But Mr Brown argued that these statistics are beside the point. EIS-FELA doesn’t represent lecturers elsewhere in the UK.

And comparing Scottish lecturers to colleagues elsewhere only downplays the reality of the financial difficulties here, he said.

“The connotations with that are unhelpful. I know that our members are experiencing the hard end of the cost-of-living crisis as much as everybody else is.”

Breaking the adversarial cycle

Current negotiations reflect the past decade of conflict, Mr Brown said.

“College lecturers have only received one pay award in the last decade where industrial action wasn’t taken.”

As a result, unions feel that they have no choice but to use strong measures. The past year was no exception.

In addition to the results boycott, union members across the country participated in a series of rolling strike actions that lasted throughout 2022.

The union suffered a setback in September, however, when too few members took part in a ballot to extend the strike mandate.

Mr Brown said that EIS-FELA learned from that failure. And he insisted the previous low turnout doesn’t mean members are ready to give in and accept a deal.

“Balancing a sense of urgency and securing the fairest deal is really challenging. The ballot result was absolutely disappointing. It’s the first time that EIS-FELA has failed to meet the (turnout) threshold.

“I think the membership had a wakeup call with that as well. But we know we’re in a very tough fight and there can be no bystanders.”

To cut or not to cut

At the core, the current dispute is about how much money lecturers and staff can reasonably expect to earn given both the cost-of-living crisis and the broader financial climate in Scotland.

Colleges have been handed smaller budgets to work with in recent years and are looking at an overall decline of up to 8.5%.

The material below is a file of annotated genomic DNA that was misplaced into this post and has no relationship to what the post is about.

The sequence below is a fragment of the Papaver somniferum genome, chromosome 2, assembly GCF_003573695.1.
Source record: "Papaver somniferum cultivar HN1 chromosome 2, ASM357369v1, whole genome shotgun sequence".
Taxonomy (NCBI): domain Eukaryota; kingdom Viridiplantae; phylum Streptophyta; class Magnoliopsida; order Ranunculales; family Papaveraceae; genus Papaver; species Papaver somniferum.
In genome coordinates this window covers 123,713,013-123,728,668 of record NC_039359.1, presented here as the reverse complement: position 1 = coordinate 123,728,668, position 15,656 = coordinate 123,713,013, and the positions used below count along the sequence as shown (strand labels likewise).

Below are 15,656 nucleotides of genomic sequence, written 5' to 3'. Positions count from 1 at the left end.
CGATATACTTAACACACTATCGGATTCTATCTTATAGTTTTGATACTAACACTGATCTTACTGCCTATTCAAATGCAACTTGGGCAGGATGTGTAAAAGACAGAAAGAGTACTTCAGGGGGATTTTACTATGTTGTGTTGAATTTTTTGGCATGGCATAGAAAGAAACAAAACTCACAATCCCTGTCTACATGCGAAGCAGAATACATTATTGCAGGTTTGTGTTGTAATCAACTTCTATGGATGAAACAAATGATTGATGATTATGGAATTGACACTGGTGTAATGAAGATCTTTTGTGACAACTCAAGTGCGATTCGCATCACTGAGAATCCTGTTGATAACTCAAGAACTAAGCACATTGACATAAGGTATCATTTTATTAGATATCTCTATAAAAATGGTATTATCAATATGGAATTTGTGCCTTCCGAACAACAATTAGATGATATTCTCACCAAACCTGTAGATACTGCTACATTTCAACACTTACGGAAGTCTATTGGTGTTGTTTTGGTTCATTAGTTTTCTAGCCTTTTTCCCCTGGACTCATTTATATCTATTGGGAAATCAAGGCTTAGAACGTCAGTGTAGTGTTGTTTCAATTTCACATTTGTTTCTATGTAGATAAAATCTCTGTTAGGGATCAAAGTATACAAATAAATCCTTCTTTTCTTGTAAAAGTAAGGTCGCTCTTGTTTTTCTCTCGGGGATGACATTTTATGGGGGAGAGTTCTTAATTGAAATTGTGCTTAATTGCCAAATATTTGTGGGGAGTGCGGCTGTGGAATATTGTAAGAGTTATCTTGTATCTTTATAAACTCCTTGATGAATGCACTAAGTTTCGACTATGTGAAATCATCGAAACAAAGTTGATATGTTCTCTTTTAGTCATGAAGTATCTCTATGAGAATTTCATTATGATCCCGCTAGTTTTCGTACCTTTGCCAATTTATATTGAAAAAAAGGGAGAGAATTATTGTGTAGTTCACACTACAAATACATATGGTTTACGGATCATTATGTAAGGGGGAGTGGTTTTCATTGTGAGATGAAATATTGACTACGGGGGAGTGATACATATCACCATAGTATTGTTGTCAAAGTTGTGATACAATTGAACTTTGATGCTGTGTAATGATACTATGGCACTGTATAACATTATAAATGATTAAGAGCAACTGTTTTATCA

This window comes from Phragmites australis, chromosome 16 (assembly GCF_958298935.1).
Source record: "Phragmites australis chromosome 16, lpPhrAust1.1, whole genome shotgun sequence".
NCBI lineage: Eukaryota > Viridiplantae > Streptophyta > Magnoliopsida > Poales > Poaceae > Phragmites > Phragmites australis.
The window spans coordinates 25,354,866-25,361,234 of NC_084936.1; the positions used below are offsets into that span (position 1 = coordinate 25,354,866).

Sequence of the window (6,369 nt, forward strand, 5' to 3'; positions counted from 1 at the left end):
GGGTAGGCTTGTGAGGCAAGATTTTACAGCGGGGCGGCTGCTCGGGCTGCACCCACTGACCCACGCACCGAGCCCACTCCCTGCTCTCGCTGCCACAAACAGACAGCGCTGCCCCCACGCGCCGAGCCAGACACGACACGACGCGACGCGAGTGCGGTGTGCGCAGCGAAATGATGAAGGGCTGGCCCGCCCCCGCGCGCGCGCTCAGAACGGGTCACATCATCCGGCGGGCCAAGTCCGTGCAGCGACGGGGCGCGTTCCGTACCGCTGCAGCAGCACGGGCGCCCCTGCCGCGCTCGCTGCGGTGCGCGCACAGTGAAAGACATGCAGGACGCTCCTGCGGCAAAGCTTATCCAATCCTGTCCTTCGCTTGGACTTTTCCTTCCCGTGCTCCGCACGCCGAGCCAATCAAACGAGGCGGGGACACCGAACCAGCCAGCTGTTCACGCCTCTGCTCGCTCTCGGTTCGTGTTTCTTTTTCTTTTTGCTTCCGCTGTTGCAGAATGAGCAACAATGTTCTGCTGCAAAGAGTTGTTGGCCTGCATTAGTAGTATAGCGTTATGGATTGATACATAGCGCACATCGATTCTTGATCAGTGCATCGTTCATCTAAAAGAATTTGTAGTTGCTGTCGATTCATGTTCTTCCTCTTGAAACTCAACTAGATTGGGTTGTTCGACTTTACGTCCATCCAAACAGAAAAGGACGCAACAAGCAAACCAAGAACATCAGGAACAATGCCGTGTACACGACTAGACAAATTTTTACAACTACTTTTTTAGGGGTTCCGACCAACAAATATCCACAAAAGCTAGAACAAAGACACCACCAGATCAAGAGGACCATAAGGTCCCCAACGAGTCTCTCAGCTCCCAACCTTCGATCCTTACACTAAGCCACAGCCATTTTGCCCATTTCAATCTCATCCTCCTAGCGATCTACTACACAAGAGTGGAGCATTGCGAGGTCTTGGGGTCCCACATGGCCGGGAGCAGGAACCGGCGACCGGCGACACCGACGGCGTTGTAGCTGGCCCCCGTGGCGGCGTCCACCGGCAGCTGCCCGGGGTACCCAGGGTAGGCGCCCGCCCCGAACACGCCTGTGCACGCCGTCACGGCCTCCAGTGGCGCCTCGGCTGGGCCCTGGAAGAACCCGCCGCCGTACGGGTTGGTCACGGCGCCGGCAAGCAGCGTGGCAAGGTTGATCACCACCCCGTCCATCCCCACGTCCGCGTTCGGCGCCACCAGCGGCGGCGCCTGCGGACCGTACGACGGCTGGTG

Pay raises would mean stretching that smaller budget even further.

While employers say this could lead to painful cuts to their most expensive resource—staff—unions claim that this is not a legal option for colleges.

The Scottish Government’s Public Sector Pay Strategy includes a commitment to no compulsory redundancies in public workforces. Although short of outlawing staff cuts, the policy states that employers must first look to redeploy or retrain instead of laying off workers.

Since colleges are public bodies – according to the Office for National Statistics and Scottish Government – Mr Brown maintains that employers are bound by the no compulsory redundancy policy.

But college employers disagree as CES Director Gavin Donoghue explained.

“The trade unions claim that the public sector pay policy, which includes a no compulsory redundancy guarantee, should apply to colleges.

“Factually, it doesn't.”

The Scottish Government echoes this view. A government spokesman classed colleges as “arms-length” bodies to which the redundancy policy does not apply.

Practically, however, the disagreement itself may be redundant. Budgetary pressures across the sector mean that job cuts remain a possibility.

The current promise that any new pay deal won’t require job cuts can’t provide long-term security as long colleges continue to lose funding, Mr Brown warned.

Tomorrow, in our final piece on the state of Scotland’s colleges, we explore the shared concerns of employers and staff that colleges are being undervalued and overlooked – to a potentially fatal extent.